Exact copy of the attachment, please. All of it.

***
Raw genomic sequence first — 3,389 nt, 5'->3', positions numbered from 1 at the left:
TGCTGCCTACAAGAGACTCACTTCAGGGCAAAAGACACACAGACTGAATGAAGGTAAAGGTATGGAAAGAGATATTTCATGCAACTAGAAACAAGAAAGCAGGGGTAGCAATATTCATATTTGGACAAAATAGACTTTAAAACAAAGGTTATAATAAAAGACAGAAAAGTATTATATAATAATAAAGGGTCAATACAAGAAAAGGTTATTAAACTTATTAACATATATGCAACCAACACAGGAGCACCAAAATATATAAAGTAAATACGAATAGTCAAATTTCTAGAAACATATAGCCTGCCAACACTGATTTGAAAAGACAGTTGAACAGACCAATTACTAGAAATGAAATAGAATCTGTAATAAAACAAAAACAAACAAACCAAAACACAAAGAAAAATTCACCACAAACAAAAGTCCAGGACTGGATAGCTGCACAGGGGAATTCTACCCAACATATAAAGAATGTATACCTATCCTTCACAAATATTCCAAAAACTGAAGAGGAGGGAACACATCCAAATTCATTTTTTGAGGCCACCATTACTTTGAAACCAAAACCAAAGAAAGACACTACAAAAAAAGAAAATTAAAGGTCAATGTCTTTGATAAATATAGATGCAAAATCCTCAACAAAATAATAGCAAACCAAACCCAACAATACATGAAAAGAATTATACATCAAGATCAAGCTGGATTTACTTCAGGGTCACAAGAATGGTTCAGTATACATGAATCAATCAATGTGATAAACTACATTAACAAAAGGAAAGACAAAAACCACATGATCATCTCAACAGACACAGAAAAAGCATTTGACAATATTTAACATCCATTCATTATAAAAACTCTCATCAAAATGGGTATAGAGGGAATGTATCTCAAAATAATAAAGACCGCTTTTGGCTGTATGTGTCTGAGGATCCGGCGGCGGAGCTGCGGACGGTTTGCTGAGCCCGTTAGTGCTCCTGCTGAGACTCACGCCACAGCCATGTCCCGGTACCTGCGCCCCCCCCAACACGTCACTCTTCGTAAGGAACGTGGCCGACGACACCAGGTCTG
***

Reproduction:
Raw genomic sequence first — 3,389 nt, 5'->3', positions numbered from 1 at the left:
TGCTGCCTACAAGAGACTCACTTCAGGGCAAAAGACACACAGACTGAATGAAGGTAAAGGTATGGAAAGAGATATTTCATGCAACTAGAAACAAGAAAGCAGGGGTAGCAATATTCATATTTGGACAAAATAGACTTTAAAACAAAGGTTATAATAAAAGACAGAAAAGTATTATATAATAATAAAGGGTCAATACAAGAAAAGGTTATTAAACTTATTAACATATATGCAACCAACACAGGAGCACCAAAATATATAAAGTAAATACGAATAGTCAAATTTCTAGAAACATATAGCCTGCCAACACTGATTTGAAAAGACAGTTGAACAGACCAATTACTAGAAATGAAATAGAATCTGTAATAAAACAAAAACAAACAAACCAAAACACAAAGAAAAATTCACCACAAACAAAAGTCCAGGACTGGATAGCTGCACAGGGGAATTCTACCCAACATATAAAGAATGTATACCTATCCTTCACAAATATTCCAAAAACTGAAGAGGAGGGAACACATCCAAATTCATTTTTTGAGGCCACCATTACTTTGAAACCAAAACCAAAGAAAGACACTACAAAAAAAGAAAATTAAAGGTCAATGTCTTTGATAAATATAGATGCAAAATCCTCAACAAAATAATAGCAAACCAAACCCAACAATACATGAAAAGAATTATACATCAAGATCAAGCTGGATTTACTTCAGGGTCACAAGAATGGTTCAGTATACATGAATCAATCAATGTGATAAACTACATTAACAAAAGGAAAGACAAAAACCACATGATCATCTCAACAGACACAGAAAAAGCATTTGACAATATTTAACATCCATTCATTATAAAAACTCTCATCAAAATGGGTATAGAGGGAATGTATCTCAAAATAATAAAGACCGCTTTTGGCTGTATGTGTCTGAGGATCCGGCGGCGGAGCTGCGGACGGTTTGCTGAGCCCGTTAGTGCTCCTGCTGAGACTCACGCCACAGCCATGTCCCGGTACCTGCGCCCCCCCCAACACGTCACTCTTCGTAAGGAACGTGGCCGACGACACCAGGTCTG